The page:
Maybe I don’t like the word journey because at some point in the late 90s, it got fused with incredible or amazing and was overused by everyone, but mostly reality tv show twenty-somethings trying to sound wise. Maybe journey makes me think of Steve Perry’s mullet, which makes me feel depressed because I remember when mullets were first born.
These days I can’t avoid the word journey because it is the word in recovery-speak and also because I am on a muther of a journey every day of my life and it mostly rocks like a mullet, which is to say pretty hard.
Before my husband and I moved in together, we long-distance dated for half a year and flew out to see each other a few times. My favorite visit was when I went out in fall and he surprised me with a baggie of psychedelic mushrooms*, which he ruined a perfectly good pizza with by sprinkling them on top. Psychedelic mushrooms taste like chewy sponges soaked in formaldehyde, which is probably what they are. We ate the terrible pizza and tripped for the next several hours and at one point I looked him in the eye and asked “where are you at, man?” and we still say that to each other because it entertains us, plus it’s a very good question.
I still haven’t learned to slow down and enjoy where I’m at, but I’m getting there. I still don’t like it when people say “it’s about the journey, not the destination” but now I can admit they’re on to something. Yesterday my husband was packing for a flight and said “I just want to get there…I hate the build up and anticipation.” He has to deal with airport security and a long flight, plus getting to the hotel and all that crap, so it makes sense in his case. But I live that way everyday.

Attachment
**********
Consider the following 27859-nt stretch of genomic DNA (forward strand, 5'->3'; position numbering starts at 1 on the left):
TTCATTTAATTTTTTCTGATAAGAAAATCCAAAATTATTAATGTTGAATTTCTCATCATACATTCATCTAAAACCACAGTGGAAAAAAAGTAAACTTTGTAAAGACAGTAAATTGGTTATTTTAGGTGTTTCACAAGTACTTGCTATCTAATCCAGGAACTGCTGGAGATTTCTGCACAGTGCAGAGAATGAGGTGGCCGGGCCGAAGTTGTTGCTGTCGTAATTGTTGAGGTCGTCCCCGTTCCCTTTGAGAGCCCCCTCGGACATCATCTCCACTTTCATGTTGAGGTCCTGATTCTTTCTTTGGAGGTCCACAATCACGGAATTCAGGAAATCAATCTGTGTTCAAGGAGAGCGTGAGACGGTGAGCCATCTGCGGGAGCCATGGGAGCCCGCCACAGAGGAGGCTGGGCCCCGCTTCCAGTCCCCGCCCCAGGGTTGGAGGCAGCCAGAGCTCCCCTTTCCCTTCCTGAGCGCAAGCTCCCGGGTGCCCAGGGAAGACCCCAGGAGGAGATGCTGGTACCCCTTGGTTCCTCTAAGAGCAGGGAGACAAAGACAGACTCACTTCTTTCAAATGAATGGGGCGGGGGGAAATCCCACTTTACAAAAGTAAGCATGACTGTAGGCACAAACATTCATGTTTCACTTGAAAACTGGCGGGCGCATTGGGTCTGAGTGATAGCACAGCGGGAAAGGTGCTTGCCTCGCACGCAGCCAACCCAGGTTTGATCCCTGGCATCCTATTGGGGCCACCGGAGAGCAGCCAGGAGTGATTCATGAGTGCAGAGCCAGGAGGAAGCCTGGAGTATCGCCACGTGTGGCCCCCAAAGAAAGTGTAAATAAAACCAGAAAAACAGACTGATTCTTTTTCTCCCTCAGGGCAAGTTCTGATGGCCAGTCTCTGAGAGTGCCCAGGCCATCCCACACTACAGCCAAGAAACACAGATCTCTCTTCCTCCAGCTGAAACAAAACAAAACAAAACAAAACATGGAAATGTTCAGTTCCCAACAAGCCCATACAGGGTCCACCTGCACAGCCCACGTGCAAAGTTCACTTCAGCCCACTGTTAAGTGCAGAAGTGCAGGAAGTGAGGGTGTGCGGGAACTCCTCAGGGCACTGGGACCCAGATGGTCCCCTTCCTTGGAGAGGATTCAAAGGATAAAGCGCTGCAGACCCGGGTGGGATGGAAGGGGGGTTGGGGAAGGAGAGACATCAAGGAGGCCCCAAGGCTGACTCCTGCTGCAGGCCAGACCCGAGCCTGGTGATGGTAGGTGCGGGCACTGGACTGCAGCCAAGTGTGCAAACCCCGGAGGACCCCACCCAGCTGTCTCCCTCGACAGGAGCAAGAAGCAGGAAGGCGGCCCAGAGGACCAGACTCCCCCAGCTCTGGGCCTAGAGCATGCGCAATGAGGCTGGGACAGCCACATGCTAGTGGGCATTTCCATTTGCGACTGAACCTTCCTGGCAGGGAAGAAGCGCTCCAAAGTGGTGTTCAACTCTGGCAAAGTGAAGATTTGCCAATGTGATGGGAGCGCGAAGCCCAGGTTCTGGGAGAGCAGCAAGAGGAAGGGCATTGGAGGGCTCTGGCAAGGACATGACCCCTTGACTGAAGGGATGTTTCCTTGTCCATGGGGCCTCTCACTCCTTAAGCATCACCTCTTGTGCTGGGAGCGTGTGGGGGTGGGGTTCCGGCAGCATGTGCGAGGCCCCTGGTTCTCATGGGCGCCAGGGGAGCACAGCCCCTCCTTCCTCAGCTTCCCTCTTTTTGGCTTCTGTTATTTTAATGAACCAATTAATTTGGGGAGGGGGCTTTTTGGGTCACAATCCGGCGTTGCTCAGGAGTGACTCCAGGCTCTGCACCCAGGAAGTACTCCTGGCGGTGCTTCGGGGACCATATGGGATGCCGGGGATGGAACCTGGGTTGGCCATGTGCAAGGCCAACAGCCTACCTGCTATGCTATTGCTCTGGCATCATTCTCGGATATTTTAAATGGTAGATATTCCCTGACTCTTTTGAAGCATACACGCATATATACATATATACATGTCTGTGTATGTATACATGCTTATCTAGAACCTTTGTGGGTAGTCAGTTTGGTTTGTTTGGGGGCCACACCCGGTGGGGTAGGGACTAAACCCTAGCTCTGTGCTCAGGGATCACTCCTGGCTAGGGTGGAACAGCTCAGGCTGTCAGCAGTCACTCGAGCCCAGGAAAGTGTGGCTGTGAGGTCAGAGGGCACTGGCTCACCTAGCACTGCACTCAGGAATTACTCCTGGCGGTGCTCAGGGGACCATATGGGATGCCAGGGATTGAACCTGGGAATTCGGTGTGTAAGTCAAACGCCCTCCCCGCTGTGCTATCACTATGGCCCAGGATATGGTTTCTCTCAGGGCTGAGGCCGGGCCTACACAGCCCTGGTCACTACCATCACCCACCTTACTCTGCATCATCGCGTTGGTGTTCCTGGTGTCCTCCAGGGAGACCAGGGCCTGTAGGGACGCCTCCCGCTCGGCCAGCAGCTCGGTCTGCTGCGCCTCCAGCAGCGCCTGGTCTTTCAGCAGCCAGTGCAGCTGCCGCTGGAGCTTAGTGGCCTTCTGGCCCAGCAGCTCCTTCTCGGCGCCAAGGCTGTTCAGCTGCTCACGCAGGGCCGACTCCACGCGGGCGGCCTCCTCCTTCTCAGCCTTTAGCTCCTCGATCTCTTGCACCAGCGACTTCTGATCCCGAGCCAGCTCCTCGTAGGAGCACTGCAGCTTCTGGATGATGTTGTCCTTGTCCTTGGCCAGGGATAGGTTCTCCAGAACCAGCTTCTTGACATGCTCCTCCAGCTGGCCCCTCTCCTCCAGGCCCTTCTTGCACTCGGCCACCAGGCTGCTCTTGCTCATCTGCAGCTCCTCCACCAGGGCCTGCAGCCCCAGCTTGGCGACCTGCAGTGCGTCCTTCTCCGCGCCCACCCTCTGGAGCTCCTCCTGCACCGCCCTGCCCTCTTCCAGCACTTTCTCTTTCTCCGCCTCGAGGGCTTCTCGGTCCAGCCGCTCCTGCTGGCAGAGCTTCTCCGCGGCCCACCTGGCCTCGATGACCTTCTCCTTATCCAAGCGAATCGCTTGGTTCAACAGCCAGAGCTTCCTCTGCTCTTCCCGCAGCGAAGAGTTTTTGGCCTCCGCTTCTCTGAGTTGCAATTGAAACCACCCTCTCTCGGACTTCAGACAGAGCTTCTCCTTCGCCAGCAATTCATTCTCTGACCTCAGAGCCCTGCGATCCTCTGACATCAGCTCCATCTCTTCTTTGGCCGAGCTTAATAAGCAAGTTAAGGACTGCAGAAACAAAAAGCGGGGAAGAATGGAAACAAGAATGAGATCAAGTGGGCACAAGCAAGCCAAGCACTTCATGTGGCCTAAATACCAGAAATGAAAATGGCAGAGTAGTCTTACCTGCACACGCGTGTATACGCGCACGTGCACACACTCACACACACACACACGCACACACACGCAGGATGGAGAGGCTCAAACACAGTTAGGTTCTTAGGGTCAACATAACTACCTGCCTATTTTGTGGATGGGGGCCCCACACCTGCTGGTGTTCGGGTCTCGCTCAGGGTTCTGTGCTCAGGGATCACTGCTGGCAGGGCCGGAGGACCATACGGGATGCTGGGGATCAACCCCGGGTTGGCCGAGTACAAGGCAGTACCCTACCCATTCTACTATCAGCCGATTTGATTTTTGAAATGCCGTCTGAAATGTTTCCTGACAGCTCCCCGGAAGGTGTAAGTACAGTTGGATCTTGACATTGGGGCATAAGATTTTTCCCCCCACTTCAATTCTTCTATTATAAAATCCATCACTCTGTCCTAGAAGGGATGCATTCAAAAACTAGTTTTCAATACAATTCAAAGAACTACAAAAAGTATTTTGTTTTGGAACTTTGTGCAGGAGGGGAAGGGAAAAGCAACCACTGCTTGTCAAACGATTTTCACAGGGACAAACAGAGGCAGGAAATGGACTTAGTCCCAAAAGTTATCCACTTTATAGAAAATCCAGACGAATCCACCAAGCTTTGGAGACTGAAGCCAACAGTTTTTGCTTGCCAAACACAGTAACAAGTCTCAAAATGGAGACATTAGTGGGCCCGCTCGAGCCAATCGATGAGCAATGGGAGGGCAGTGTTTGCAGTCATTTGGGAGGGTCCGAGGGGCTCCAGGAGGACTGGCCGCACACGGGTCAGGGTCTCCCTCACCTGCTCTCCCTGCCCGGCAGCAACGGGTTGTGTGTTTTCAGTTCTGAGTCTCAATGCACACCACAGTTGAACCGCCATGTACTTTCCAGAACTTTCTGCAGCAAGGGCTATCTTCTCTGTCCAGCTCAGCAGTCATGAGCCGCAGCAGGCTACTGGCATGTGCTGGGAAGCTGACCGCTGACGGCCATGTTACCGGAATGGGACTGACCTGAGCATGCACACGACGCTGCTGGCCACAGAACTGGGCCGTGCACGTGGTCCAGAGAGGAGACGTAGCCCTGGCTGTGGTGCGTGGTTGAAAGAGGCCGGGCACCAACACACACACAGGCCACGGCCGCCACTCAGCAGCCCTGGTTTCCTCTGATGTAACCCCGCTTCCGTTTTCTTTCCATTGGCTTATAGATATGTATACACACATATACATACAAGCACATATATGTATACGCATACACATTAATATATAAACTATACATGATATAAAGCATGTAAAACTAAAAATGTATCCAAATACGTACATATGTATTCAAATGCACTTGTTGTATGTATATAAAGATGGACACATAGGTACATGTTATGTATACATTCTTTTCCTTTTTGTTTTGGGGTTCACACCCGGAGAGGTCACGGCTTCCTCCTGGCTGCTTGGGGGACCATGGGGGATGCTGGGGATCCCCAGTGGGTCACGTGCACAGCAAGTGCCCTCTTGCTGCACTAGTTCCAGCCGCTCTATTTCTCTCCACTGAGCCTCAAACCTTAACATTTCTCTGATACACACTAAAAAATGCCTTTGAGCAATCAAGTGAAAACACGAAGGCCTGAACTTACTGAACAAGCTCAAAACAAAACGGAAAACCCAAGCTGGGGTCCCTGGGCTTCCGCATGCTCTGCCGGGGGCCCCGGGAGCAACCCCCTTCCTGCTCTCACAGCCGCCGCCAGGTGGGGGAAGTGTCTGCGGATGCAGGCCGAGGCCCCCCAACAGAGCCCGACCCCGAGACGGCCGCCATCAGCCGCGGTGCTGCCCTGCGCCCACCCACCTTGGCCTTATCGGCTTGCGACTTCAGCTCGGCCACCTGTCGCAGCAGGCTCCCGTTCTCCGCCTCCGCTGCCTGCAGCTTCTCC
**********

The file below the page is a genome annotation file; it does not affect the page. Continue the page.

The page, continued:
In sobriety, it is getting easier to notice when I clench my jaw in anticipation of stress and remind myself that I should just focus on the moment, which is smaller and more beautiful than anything I could possibly imagine. It took me a long time to get here (close to a year?) and it’s a promising first step to becoming the laid back person I used to be and miss very much. I feel like I self-medicated stress with drinking and skipped the part about developing coping skills.
I don’t really know what coping skills are yet, but I like the sound of them. I suspect I’ve been developing peripheral ones in the way of exercising regularly and journaling some of my angst. I have become infinitely more patient with my children in the last six months, so something good is happening. There are other coping skills I still need to harvest, and right now I feel I am on the right path (ok, journey).
* Lest you think I’m recommending recreational use of psychedelics, which already taste like formaldehyde, I will also point out that I spent the last hour of that trip washing my face and hair in the shower after I made the mistake of looking in the bathroom mirror. Maybe it was just me, but I could never look myself in the eye when I tripped.